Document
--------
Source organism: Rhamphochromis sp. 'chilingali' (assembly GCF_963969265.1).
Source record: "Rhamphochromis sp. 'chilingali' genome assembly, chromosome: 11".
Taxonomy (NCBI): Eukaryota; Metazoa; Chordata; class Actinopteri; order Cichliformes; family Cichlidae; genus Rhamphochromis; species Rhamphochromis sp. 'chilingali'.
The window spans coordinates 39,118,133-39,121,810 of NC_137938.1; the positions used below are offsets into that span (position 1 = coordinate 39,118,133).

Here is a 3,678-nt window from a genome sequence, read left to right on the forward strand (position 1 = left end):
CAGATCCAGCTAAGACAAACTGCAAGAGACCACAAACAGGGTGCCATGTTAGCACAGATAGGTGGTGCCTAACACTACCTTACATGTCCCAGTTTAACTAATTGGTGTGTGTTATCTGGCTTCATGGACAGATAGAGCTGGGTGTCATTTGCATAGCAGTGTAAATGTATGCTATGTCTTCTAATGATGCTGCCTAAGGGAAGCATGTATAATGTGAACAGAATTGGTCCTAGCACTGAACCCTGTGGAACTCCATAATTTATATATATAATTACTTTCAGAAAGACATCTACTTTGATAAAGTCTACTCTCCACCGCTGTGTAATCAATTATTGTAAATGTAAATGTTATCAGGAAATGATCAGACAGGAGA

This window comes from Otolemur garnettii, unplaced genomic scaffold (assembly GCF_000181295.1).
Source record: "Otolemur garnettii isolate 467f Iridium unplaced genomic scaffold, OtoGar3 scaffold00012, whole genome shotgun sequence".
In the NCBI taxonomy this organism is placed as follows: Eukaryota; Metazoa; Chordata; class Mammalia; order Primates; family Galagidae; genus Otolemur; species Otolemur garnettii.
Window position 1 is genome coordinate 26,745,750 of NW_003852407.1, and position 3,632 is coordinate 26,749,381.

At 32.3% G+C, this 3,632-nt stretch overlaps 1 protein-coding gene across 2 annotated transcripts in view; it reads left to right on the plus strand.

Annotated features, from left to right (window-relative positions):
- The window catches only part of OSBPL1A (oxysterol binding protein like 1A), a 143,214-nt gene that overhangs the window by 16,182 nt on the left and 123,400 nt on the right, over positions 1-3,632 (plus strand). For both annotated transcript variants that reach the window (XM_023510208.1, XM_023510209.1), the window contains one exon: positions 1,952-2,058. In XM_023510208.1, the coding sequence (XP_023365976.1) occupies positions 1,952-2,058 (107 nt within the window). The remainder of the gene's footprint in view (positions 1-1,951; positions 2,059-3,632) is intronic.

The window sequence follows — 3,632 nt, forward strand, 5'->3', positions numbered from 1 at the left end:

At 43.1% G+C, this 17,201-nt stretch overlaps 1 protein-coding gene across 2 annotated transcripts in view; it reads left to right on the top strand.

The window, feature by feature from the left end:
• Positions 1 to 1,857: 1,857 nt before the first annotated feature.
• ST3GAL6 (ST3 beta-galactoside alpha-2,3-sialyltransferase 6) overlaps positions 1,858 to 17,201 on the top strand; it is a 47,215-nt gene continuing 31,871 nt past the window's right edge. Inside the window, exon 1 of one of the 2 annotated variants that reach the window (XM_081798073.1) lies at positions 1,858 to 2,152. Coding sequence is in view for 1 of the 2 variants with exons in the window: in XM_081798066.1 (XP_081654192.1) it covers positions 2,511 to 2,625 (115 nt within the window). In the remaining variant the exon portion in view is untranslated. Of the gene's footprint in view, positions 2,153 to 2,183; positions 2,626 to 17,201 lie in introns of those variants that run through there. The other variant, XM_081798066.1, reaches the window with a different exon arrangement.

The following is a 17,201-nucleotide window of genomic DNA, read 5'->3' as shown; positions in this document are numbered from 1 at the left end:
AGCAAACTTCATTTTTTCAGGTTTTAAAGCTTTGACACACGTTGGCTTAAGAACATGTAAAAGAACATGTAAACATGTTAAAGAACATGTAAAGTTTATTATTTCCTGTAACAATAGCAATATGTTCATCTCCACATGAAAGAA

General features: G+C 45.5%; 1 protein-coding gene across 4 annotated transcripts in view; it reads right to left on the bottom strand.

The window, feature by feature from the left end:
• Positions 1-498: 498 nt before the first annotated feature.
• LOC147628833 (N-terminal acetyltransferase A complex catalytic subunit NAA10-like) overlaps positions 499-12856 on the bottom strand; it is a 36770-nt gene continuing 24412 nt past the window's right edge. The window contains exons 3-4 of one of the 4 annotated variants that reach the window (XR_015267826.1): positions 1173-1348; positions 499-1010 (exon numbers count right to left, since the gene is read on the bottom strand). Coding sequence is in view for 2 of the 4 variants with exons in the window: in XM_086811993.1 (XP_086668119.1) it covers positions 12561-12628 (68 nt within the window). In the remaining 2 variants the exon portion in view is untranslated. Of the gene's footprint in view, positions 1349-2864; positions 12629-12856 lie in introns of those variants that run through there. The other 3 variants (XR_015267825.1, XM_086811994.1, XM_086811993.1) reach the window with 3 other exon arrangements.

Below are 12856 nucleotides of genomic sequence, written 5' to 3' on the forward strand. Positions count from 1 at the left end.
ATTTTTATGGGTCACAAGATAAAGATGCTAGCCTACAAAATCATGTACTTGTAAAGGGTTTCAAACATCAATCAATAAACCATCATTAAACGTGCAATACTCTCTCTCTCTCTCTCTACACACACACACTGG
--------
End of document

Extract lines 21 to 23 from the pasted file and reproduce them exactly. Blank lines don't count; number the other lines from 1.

General features: G+C 45.5%; 1 protein-coding gene across 4 annotated transcripts in view; it reads right to left on the bottom strand.

The window, feature by feature from the left end:
• Positions 1-498: 498 nt before the first annotated feature.